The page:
At the beginning of the century, while the U.S. was involved in military interventions in the Balkans and had triggered what could become the longest war in its history in Afghanistan with the invasion of Iraq yet to come, was also preparing the ground for subordinating the African continent to a new military command.
With 4.5 percent of world population, the U.S. has 30 per cent of oil consumption. Despite being the third largest oil producer in the world, imports 60 percent of its consumption (12.4 to 20.7 million barrels daily use). A decade ago, 15 percent of these imports came from the Gulf of Guinea in the Atlantic Ocean coastline in Africa, mainly Nigeria, and is projected that the proportion increases to 25 percent in the next four years.
The National Energy Policy Report published by the Office of Vice President Richard Cheney on May 16, 2001 stated: “West Africa is expected to be one of the sources of oil and gas for the American market the fastest growing. African oil tends to be high quality and low sulfur … giving it a market share increasing to refineries on the U.S. east coast. “
The following year, the Group of African Oil Policy Initiatives, based in Washington DC, organized a symposium on “African Oil: A Priority for U.S. National Security and African development,” with the participation of U.S. lawmakers, advisors politicians, the private sector and representatives of the State Department and the Department of Defense, and Congressman William Jefferson who said:
“African oil should be treated as a priority for U.S. national security following in 11-S. I think … after the 11-S, we made clear to all that our traditional sources of oil are not as safe as we thought they were. “
As usual in regard to the objectives of U.S. foreign policy, the Pentagon was in charge take the blame. He immediately set to work, carrying out three initiatives to implement the U.S. energy strategy in the Gulf of Guinea: U.S. Africa Command (AFRICOM), the first foreign military command launched since 1983.
The Africa Partnership Station of the U.S. Navy, which has become the backbone of the Global Fleet Station, linked to maritime operations throughout the world as the fleet of 1000 ships and the Initiative for Proliferation Security and directed in the area of responsibility of U.S. Southern Command and the U.S. Fourth Fleet, reactivated in 2008: The Caribbean and Central and South America. Response Force NATO’s designed for fast multi-service (infantry, air force, navy and marines) deployed outside the area of responsibility of the American-European bloc.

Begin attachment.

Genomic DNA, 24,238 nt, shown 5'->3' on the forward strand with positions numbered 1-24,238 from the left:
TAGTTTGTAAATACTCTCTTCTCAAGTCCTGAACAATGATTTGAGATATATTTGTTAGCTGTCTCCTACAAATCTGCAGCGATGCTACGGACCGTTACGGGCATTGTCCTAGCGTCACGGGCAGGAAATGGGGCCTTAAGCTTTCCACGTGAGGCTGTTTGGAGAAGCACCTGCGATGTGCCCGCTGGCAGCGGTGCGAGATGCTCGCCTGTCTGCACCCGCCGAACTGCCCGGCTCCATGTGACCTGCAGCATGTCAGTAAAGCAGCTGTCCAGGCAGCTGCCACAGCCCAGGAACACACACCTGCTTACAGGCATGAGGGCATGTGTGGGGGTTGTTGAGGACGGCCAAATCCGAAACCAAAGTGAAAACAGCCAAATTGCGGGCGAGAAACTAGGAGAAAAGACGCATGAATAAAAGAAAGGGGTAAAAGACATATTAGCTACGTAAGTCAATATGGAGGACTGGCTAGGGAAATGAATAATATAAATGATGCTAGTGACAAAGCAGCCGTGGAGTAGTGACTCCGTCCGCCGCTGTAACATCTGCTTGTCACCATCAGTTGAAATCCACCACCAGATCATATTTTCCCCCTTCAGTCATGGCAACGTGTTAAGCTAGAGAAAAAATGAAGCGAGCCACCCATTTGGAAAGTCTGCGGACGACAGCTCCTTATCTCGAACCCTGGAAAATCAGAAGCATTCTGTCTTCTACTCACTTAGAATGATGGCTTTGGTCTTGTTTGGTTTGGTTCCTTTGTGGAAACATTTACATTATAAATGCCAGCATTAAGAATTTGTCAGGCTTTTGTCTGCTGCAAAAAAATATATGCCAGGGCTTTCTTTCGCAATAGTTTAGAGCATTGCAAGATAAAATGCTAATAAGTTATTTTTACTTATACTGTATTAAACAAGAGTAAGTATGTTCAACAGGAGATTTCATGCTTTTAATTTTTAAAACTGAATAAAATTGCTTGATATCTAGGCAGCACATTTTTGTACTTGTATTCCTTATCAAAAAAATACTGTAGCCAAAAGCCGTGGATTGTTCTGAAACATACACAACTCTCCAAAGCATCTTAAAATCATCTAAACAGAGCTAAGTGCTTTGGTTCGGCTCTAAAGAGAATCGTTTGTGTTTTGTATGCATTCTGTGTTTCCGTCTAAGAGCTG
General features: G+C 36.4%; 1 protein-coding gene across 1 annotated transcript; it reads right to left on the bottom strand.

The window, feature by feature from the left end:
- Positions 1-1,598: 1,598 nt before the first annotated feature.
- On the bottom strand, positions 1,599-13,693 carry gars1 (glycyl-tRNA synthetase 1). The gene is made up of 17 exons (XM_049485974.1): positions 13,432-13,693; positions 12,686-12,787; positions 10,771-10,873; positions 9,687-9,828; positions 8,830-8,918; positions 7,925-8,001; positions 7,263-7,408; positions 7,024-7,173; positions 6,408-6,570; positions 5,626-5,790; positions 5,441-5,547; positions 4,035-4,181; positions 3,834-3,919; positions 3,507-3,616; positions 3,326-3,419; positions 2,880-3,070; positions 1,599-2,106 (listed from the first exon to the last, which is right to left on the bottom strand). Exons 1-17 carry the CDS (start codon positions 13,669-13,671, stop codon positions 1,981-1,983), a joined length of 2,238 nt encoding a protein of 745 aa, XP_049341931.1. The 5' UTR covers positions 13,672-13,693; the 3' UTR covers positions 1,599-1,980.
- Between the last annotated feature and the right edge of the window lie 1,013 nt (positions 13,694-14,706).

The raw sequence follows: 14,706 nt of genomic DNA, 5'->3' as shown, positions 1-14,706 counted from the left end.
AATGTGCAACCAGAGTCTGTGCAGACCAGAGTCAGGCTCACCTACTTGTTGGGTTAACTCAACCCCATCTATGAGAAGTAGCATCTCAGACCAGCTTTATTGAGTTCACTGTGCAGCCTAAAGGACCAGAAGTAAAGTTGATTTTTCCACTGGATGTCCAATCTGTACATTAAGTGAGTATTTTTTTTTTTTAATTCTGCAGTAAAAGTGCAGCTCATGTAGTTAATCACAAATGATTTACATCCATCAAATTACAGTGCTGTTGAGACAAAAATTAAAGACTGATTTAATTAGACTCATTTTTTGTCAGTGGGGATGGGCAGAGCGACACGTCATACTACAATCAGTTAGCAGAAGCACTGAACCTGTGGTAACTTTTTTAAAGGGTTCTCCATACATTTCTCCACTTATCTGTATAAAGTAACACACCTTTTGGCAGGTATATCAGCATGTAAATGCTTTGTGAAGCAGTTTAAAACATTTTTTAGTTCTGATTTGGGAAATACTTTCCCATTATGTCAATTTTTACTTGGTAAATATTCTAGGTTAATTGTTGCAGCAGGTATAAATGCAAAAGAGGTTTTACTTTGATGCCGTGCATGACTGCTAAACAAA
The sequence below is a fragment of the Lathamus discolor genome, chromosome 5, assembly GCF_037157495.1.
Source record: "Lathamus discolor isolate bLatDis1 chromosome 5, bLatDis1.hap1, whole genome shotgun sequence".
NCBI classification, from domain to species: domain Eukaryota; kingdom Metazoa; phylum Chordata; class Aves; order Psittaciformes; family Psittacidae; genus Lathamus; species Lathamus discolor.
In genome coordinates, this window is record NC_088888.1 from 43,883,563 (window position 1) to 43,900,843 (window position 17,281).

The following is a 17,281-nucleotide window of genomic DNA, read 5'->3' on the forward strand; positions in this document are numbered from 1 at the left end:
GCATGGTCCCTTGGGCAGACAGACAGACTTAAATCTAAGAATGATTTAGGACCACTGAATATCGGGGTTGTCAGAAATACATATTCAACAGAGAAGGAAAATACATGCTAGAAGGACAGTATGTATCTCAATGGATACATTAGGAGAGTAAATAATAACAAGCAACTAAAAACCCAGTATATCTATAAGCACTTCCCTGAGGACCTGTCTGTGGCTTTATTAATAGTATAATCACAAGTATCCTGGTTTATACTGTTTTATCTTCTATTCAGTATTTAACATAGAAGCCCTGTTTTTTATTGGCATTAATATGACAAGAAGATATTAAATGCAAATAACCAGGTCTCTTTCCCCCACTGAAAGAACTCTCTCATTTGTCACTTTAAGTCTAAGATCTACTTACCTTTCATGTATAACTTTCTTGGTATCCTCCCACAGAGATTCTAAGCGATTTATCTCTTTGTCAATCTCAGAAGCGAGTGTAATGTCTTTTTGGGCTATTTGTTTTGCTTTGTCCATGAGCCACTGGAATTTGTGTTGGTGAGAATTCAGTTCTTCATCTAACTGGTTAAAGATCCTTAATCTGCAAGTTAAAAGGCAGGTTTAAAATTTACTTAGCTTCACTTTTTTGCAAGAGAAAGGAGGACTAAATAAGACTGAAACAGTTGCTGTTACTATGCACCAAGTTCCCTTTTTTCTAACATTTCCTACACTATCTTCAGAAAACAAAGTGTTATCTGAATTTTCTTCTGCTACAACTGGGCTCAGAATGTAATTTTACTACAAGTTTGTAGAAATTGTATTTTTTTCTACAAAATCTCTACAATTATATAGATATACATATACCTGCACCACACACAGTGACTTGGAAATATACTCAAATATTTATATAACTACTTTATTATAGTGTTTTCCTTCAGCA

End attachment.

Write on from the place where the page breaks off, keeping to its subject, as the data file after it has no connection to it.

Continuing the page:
The 2009 results show some remarkable changes compared to 2008. First, it was observed that the total primary energy supply, i.e. the total amount of energy used by the country to carry out all activities within their borders, decreased by 3.8% over the previous year.
Furthermore, we observed a decline in final consumption sectors, i.e. energy useful for actual applications, which reached 2.4%.
When this information is analyzed in more detail, we can see that this decline is explained mainly by decreases in consumption of industrial and mining sectors and transport, at 3.2% and 4.2% respectively. The only consumer sector showing a slight increase, showing greater resilience to the fall in economic activity is commercial, public and residential, with a positive variation of 2%, which, however, not enough to compensate the fall in consumption of the other two.
It should be noted that this drop in consumption is mainly reflected in the consumption of petroleum and coal, tools that natural gas consumption increased significantly with the coming into operation of the degasification of liquefied natural gas (LNG). Additionally, increased domestic production of primary energy by 6.8% (although less satisfying than a third of total consumption), and reduced total energy imports by 8.8%.
On this occasion, the information presents substantial improvements on previous years; it expanded both the number of surveys requested information. In particular, there was information of enterprises or production facilities to double the number of surveys conducted in previous years. Moreover, the detail of information requested grew to analyze better the penetration of certain technologies such as wind or biomass and the use made of energy.
“The changes respond to a policy outlined by the Ministry of Energy that seeks to improve the quality and coverage of the statistics generated to provide better information to citizens and to meet international requirements in this area. In particular, the country’s accession to the OECD and the recent application to the International Energy Agency (IEA), necessitate the need to build statistics with the highest standards of quality, “said Energy Minister, Ricardo Rainer.
Since October, the Ministry also started officially delivered on a regular basis (monthly and quarterly), information to the International Energy Agency (IEA) on production and consumption of oil, coal, gas, electricity and heat, as well as information prices, especially fuel. The requirements imposed by the release of this information, will require continued efforts to strengthen statistical capacity within the Ministry.